“The bold adventurer succeeds the best” – Ovid
To successfully make the trek across the 89th degree to the South Pole, I need a lot more
than just physical training and cardiovascular fitness. I will need to think like an
explorer and act like an adventurer, as the success of the journey is also reliant upon the
skills I will have learnt and my ability to be a good team member. As I am now several
months into my training, it is now appropriate to begin understanding the fundamental
skills of polar shelter, teamwork dynamics, gear management and cooking.
The most vital asset for my polar expedition is the tent, serving as my ultimate tool for
survival by providing crucial shelter against the harsh elements. I will be using a
Hilleburg K4, the standard tent for polar expeditions due to its exceptional durability,
impressive stability in strong winds, spacious interior, and most importantly, simplicity.
During my first training session, I had emphasized how I had never been camping. It
was daunting to think about all the information I had to absorb, as every element, every
piece of information, would be critical to ensuring the tent was put up as swiftly as
possible to get out of the harsh conditions. Our session was designed to simulate two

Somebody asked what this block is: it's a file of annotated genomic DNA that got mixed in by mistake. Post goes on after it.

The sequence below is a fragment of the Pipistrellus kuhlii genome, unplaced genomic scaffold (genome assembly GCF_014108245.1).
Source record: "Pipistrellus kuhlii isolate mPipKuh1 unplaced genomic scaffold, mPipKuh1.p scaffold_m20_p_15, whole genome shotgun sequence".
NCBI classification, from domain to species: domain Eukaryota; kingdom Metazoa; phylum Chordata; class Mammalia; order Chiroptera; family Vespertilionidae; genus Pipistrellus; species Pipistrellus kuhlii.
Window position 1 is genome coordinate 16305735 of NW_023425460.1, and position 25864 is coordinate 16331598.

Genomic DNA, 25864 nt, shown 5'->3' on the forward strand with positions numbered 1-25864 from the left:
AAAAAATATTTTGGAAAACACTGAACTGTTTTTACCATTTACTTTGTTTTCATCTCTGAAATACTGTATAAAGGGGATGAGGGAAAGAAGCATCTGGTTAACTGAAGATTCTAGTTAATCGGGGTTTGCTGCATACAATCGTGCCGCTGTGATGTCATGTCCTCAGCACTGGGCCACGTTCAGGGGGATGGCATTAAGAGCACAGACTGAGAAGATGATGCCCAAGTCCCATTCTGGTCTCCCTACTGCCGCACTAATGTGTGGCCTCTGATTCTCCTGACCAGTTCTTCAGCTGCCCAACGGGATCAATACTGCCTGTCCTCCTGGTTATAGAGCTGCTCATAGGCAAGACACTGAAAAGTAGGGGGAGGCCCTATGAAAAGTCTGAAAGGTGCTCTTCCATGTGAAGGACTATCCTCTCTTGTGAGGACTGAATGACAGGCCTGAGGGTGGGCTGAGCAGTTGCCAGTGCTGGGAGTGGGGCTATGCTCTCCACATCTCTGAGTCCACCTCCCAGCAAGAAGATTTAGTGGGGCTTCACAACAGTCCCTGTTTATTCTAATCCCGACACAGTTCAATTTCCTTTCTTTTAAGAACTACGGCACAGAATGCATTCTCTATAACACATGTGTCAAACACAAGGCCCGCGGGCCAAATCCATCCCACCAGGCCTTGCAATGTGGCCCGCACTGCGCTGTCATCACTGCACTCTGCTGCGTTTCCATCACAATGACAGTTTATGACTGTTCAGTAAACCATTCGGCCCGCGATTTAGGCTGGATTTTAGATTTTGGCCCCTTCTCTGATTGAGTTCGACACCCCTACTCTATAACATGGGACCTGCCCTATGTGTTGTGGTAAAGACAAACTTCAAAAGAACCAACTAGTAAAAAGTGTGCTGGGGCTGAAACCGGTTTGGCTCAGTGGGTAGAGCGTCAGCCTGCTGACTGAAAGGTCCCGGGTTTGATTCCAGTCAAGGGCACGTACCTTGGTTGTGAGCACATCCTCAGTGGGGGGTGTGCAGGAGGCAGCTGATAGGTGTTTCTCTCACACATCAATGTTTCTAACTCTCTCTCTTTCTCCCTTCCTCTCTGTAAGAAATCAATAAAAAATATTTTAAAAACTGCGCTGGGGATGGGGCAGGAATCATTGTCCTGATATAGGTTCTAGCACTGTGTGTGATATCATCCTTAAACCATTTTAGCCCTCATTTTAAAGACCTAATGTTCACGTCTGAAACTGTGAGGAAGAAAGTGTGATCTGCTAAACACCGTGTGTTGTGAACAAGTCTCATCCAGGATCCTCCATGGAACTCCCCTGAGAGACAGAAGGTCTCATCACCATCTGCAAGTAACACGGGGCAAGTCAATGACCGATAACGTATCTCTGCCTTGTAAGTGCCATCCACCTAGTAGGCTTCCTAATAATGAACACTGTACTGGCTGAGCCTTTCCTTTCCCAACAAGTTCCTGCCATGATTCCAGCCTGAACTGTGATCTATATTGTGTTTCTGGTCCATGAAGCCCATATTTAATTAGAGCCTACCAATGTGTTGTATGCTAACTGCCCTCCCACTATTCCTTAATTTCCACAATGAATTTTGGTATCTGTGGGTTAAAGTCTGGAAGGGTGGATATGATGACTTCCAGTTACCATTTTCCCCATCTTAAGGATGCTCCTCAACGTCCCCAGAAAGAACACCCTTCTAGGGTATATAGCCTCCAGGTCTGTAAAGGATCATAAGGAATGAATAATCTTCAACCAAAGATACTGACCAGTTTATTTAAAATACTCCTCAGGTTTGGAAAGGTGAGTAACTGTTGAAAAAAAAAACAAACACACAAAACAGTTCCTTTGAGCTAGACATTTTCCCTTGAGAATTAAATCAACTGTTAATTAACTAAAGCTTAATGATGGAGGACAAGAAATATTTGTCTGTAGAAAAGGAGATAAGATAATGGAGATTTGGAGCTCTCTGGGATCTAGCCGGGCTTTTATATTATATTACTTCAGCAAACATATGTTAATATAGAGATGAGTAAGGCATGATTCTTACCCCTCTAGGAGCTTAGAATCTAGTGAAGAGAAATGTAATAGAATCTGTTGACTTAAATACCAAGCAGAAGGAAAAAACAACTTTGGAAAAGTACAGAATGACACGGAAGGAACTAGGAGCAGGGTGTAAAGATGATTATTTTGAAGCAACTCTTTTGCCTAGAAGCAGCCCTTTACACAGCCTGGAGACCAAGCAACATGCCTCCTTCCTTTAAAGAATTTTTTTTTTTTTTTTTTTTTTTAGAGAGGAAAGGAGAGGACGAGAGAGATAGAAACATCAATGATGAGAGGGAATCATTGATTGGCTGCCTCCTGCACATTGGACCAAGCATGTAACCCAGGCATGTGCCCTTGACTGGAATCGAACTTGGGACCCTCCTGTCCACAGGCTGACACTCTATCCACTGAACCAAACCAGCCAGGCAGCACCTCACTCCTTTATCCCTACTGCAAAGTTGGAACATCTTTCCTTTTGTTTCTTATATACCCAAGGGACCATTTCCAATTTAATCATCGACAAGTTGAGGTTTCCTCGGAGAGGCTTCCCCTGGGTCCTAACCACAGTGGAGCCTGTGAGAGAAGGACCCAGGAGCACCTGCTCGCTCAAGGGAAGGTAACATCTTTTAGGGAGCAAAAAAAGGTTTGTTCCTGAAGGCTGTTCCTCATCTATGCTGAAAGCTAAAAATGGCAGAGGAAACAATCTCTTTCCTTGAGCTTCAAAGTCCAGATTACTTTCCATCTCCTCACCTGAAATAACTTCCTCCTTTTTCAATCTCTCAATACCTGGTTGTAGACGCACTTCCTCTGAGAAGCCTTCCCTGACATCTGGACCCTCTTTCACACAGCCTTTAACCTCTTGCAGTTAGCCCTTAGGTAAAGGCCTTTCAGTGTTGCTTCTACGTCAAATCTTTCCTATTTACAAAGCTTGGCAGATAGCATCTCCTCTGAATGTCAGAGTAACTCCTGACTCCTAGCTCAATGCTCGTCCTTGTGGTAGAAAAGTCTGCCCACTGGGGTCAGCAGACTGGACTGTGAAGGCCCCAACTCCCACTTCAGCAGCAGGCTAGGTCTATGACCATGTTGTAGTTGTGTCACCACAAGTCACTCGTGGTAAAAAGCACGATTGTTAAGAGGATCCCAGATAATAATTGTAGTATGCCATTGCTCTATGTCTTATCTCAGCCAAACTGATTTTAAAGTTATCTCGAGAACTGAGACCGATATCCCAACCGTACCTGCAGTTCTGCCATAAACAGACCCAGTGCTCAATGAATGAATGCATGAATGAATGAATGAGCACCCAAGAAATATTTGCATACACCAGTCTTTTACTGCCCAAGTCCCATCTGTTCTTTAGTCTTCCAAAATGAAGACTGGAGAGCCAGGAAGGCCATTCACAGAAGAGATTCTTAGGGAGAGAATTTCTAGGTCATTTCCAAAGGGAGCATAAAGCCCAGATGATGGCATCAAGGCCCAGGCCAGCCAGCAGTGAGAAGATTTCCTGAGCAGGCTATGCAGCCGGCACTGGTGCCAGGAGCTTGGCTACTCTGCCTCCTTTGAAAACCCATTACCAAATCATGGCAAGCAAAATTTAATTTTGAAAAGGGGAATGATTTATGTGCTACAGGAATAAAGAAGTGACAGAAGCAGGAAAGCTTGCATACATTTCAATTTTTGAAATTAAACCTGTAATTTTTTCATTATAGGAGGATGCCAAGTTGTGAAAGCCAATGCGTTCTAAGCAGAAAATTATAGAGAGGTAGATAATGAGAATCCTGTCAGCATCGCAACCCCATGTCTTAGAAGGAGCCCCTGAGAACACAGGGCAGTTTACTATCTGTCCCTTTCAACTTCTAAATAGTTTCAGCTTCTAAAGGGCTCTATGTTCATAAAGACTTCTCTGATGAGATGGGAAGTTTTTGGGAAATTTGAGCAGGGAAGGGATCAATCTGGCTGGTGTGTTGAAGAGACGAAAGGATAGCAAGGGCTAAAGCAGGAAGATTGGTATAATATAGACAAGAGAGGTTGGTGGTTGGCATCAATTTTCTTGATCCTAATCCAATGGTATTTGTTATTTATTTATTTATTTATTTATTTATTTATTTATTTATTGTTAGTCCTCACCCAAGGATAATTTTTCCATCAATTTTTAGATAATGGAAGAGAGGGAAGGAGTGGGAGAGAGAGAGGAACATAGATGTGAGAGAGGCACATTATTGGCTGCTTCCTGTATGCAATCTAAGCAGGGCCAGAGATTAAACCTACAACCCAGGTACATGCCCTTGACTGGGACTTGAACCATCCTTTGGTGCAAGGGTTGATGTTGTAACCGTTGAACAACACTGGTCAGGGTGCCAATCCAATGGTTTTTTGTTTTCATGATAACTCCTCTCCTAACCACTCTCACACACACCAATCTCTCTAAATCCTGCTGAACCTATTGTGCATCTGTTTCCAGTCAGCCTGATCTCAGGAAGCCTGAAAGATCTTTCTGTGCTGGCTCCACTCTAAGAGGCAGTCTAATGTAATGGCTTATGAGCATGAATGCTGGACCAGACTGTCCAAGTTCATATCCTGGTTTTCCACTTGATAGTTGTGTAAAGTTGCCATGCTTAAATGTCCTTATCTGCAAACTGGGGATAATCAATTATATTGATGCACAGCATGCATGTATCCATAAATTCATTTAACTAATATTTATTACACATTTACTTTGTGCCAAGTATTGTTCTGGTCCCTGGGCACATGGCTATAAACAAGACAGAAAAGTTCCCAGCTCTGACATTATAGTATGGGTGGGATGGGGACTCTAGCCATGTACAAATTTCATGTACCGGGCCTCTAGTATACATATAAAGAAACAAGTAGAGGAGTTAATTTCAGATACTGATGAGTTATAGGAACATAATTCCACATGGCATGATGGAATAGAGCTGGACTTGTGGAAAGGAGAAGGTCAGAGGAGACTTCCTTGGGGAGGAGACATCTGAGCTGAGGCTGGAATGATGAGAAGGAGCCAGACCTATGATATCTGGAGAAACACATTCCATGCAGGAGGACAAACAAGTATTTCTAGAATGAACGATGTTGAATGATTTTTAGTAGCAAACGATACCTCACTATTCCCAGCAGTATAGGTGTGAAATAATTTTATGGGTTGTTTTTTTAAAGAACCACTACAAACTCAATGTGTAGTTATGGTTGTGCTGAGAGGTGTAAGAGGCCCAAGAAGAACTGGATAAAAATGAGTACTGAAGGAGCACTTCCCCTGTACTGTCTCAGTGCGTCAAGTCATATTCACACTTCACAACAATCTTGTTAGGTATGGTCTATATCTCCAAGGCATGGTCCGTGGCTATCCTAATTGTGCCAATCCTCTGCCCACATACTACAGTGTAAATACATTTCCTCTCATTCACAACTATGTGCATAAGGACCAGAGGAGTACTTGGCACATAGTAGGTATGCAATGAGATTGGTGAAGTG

team members working together to pitch the tent as quickly as possible. I had to
familiarize myself with the different parts of the tent and learn the steps to
systematically unpack the tent, put the parts together, pitch the tent and peg it down.
We did this multiple times until I was comfortable to not only do it by myself, but
alongside a team member. Assigning roles was one way to keep things simple and
organized. Subsequent sessions will centre around reinforcing and repeating key
components, a critical approach as I approach the South Pole trek, to ensure that the
information and skills are firmly ingrained.
In my next blog, I will dive into the setting up the gas stove and my expedition to
Perisher to put my training to use – in the cold.